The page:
How to Make a Balcony Herb Garden | Complete Tutorial

Make a balcony herb garden as herbs are easy to grow anywhere and a limited space balcony or terrace is no exception.

Herbs do not require special treatment – apart from regular watering. If you own a small balcony, put a few pots in it and grow herbs.

Best Herbs for Balcony Garden

You can grow practically any herb you want to grow. However, it depends on sunlight, space and weather.
Fortunately, most known and popular herbs are well suited for herb garden on balcony. Some of the annual herbs are – basil, fennel, dill, cilantro, marjoram, parsley, chive and perennials like – oregano, lavender, sage, thyme, mint and rosemary grow well.

You can also grow some exotic herbs like betel leaf plant, curry plant, and fenugreek in your balcony.

Pots for Growing Herbs

Pots for a balcony herb garden should be according to the space available. Choose large wooden planters, chests and crates, these are cheap and wide and you can grow lot of herbs with similar requirements together in them – this greatly simplifies subsequent care.

Herbs can also be grown in small pots, best are clay pots as they are more natural. Plastic pots can be used too for the flexibility of their uses, they’re light and you can move and hang them anywhere easily. Whereas, ceramic planters look pretty. Mostly it all depends on whatever resources you have and the size of your balcony.

After selecting pots comes time to buy a suitable substrate/potting soil for growing herbs. For this, use a substrate you use for growing vegetables.

How and When to Plant Herbs on the Balcony?

The simplest and quickest method for obtaining plants is to buy a “ready-made” herbs in pots. Buy them from a garden center and not from the supermarket, because herbs from the garden center are more robust and capable of growing outside on balcony.
Rotate your plants according to the season. Usually the temperature of an urban balcony remains warm and if you do not live in a really cold climate, you can grow herbs year round. You need to care your plants more in winter to save them from freezing temperatures. You can buy a small greenhouse for this or make your own.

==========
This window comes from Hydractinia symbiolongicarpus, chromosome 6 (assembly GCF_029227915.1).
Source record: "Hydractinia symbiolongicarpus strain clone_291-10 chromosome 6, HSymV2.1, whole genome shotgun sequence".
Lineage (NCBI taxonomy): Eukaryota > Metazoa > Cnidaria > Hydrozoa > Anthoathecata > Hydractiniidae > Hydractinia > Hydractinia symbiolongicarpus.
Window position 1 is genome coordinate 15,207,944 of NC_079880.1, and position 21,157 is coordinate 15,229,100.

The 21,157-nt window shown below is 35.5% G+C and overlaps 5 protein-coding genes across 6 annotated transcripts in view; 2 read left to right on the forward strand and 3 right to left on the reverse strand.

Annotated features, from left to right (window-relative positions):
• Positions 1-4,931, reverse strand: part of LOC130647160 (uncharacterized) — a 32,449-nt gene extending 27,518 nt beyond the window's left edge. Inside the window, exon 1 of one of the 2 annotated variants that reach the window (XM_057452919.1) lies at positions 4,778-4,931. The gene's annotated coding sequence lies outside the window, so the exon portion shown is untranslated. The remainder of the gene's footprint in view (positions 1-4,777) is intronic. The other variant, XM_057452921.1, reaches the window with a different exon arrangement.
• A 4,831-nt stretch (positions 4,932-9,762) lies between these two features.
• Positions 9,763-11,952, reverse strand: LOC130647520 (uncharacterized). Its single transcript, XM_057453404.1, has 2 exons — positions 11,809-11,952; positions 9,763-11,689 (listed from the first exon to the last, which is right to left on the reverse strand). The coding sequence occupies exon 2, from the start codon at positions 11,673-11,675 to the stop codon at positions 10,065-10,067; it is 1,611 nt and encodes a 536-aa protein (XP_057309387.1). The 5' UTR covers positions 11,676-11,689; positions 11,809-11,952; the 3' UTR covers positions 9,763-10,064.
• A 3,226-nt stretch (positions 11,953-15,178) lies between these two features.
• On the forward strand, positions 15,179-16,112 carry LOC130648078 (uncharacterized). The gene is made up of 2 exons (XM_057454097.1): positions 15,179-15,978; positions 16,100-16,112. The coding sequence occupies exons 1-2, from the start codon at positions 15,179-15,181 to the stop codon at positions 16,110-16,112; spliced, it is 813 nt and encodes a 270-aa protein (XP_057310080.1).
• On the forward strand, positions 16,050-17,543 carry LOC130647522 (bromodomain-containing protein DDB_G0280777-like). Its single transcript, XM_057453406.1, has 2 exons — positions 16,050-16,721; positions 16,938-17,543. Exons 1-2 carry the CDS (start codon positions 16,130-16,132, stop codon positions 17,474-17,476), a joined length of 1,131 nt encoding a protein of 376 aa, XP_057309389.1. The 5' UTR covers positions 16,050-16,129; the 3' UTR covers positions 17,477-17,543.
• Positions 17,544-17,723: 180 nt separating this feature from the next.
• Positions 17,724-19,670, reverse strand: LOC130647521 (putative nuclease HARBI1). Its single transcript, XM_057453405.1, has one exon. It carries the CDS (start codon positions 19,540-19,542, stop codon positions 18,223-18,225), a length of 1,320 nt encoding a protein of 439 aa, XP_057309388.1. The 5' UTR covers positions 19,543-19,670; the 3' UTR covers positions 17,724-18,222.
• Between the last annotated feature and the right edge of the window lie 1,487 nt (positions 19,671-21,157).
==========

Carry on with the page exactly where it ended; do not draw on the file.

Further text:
If you live in warm tropics you need to care more in scorching summer, keep your plants in shade and water them more to save them.

Herbs in the garden have plenty of room to grow but in pots you have very limited space, so it is very important to plant smartly. *Strong and vigorously growing herbs like mint, oregano and sage requires plenty of space. Do not plant them near sensitive and low growing herbs like basil, marjoram and rosemary, which could be drowned out.

Planting in Old Chest and Drawers

If you own a spacious balcony or terrace, certainly you find a place to grow herbs and create a “real” herb garden in a large chest of drawers. But, remember that such a large chest filled with soil can be very heavy to move and heavy rains could spill out the mud from it, especially on roofless terrace. Whereas, growing herbs in small pots gives you an option to transfer containers during a storm or rain.

How to Care for Herbs in Pots and Requirements


Most of the herbs grow best in full sun or light partial shade, so your balcony herb garden should be faced south, south-east or south-west. In a shady space, herbs grow worse, they will pull to the sun and do not thrive well and will be less flavorful. Read this to grow herbs in shady space


The sun and wind dry out pots quickly, so a balcony garden needs more frequent watering than a regular garden. Especially the balconies facing south.

Although, herbs are tolerant to temporary shortages and excess of water in the soil, but herbs growing in pots are more sensitive to dry and waterlogged soil and to remit this, do regular watering and choose pots of large openings from bottom, through which excess water can drain freely and easily.